It’s not easy to be an introvert in a world which values extroversion and which does not reward introversion. It is often said that opposites attract and while this may be true during the initial stages of attraction, it often does not hold up in the long haul without quite a few bumps and bruises if so.

If one is an introvert, a relationship with a fellow introvert will be more harmonious since there will be more in common. The same holds true for extroverts. This is not to say that a relationship will not be possible or will not work out. There will definitely just be more things to work out if the enjoyment of social contact is at different levels for each partner and this may probably turn out to be a point of contention within the relationship.

Extroverts are fun and vibrant and as an introvert in a extrovert-centric culture they certainly hold a certain appeal since this quality is one of the ideal qualities extolled by modern culture. During one’s younger years, there will be less misgivings in entering a relationship with an extrovert since the priority would be attraction and infatuation and perhaps even what can be thought of as love, with all the youthful idealistic belief that everything can be worked out when both parties are in love.

However in one’s thirties, reality comes knocking and one’s criteria for what is important in a relationship gets revised accordingly through experience and the humble beginnings of what can be hoped as maturity. Aside from love, compatibility is an essential consideration in a relationship with the realization that sometimes love isn’t enough to sustain over the long haul.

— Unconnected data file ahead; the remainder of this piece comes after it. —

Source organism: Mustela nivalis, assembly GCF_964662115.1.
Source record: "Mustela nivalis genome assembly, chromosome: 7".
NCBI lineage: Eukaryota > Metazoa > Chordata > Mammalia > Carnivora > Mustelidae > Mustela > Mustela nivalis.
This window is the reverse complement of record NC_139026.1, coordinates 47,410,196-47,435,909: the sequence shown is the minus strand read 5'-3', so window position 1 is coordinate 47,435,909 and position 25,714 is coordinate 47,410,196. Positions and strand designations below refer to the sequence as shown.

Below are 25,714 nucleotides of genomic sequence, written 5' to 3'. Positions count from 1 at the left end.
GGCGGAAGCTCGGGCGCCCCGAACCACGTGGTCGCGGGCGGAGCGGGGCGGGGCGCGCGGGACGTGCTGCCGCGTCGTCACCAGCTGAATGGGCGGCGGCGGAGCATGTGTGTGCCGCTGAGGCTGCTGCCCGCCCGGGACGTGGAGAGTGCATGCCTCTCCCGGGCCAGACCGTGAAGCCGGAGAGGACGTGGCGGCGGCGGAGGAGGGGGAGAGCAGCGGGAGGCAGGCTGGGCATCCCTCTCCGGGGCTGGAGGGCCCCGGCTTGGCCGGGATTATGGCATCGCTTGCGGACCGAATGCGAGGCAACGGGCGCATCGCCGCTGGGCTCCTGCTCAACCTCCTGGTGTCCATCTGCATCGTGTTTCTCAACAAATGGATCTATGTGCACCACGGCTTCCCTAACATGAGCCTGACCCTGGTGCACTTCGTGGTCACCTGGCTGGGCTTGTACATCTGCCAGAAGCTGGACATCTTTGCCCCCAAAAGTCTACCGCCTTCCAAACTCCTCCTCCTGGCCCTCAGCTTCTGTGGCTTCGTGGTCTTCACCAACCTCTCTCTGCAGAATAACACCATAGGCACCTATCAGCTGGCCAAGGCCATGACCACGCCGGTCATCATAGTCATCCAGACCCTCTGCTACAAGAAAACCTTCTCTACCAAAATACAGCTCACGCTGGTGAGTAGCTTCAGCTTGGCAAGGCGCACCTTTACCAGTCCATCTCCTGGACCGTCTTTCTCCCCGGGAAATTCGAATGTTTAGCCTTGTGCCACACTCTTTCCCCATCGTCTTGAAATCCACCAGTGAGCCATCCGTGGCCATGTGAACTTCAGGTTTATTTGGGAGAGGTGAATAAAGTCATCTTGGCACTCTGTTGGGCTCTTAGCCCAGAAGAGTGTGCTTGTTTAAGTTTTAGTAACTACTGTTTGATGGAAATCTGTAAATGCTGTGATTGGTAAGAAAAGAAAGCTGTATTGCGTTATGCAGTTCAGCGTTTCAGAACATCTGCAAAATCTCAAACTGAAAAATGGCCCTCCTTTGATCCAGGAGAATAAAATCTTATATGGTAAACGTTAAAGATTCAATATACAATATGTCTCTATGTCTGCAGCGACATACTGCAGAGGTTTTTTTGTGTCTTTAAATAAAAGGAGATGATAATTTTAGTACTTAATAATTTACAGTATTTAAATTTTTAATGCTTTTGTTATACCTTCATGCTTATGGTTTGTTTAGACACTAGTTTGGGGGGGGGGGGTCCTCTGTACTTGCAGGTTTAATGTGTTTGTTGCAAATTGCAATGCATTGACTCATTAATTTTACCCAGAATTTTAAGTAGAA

It is during this time when one is less flexible and have more ingrained habits and therefore finding a partner who has the same enthusiasm for going out or staying in would make for a more harmonious relationship. During our thirties, we most likely don’t find the idea of editing ourselves for the sake of our partner very appealing for whatever reason and trying to keep up with an extroverted partner’s zest for initiating and maintaining social contacts and connection may wear on us, even as much as we admire their gregariousness.

We may eventually feel that we are disappointing them by preferring to stay in on most nights and weekends instead of socialising or interacting with people. We may attempt to keep up with them as we accompany them to different social events and activities even as we feel drained by dealing with many people. We may start to worry that they may find us boring and eventually lose interest. We may be concerned that they would feel that getting us to interact more with friends is too much of an ordeal–which it is because being out and about often saps our energy. These issues may eventually crop up in the relationship.

Many people mistake introversion as being unsociable or anti-social but it is not the case. Being an introvert, one gains energy or feels revitalised when one is engaged in solitary pursuits while extroverts feel for energised when in the company of many people. Introverts can be well-socialised and congenial folks who simply feel drained after social interactions and who need alone time to revitalise themselves.

Keeping up with an oppositely inclined introverted/extroverted partner can put a strain on the relationship with an introvert since the choice of activities during one’s free time including weekends and holidays would differ greatly and a lot of compromise would need to be given.

The varying preferences might also mean that less time is spent together and this might affect the quality of the relationship altogether. This might be something to consider when starting a significant relationship.

(c) Niconica 2012